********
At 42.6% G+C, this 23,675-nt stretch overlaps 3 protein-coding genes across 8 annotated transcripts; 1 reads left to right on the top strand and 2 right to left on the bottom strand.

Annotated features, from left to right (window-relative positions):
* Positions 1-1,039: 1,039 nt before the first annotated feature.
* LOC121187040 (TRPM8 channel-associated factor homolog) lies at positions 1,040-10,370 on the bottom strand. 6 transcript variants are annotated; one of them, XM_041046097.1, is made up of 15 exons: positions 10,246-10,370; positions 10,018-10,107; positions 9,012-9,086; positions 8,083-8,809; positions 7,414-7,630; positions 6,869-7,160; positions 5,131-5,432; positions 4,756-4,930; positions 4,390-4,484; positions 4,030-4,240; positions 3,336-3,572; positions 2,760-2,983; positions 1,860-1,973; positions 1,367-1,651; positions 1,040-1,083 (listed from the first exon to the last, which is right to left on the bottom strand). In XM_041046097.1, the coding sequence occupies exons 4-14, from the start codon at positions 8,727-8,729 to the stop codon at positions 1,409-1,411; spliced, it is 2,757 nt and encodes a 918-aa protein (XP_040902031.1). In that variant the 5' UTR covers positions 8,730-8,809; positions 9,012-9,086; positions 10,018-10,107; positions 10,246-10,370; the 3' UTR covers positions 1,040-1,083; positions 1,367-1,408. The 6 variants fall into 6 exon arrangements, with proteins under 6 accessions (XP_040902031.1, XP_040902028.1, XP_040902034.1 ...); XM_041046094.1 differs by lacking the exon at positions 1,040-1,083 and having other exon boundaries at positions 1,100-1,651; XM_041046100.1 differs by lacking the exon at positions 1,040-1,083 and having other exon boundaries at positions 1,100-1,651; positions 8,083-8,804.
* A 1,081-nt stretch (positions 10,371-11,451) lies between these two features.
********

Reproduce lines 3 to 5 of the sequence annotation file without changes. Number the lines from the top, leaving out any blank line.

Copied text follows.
* Positions 1-1,039: 1,039 nt before the first annotated feature.
* LOC121187040 (TRPM8 channel-associated factor homolog) lies at positions 1,040-10,370 on the bottom strand. 6 transcript variants are annotated; one of them, XM_041046097.1, is made up of 15 exons: positions 10,246-10,370; positions 10,018-10,107; positions 9,012-9,086; positions 8,083-8,809; positions 7,414-7,630; positions 6,869-7,160; positions 5,131-5,432; positions 4,756-4,930; positions 4,390-4,484; positions 4,030-4,240; positions 3,336-3,572; positions 2,760-2,983; positions 1,860-1,973; positions 1,367-1,651; positions 1,040-1,083 (listed from the first exon to the last, which is right to left on the bottom strand). In XM_041046097.1, the coding sequence occupies exons 4-14, from the start codon at positions 8,727-8,729 to the stop codon at positions 1,409-1,411; spliced, it is 2,757 nt and encodes a 918-aa protein (XP_040902031.1). In that variant the 5' UTR covers positions 8,730-8,809; positions 9,012-9,086; positions 10,018-10,107; positions 10,246-10,370; the 3' UTR covers positions 1,040-1,083; positions 1,367-1,408. The 6 variants fall into 6 exon arrangements, with proteins under 6 accessions (XP_040902031.1, XP_040902028.1, XP_040902034.1 ...); XM_041046094.1 differs by lacking the exon at positions 1,040-1,083 and having other exon boundaries at positions 1,100-1,651; XM_041046100.1 differs by lacking the exon at positions 1,040-1,083 and having other exon boundaries at positions 1,100-1,651; positions 8,083-8,804.
* A 1,081-nt stretch (positions 10,371-11,451) lies between these two features.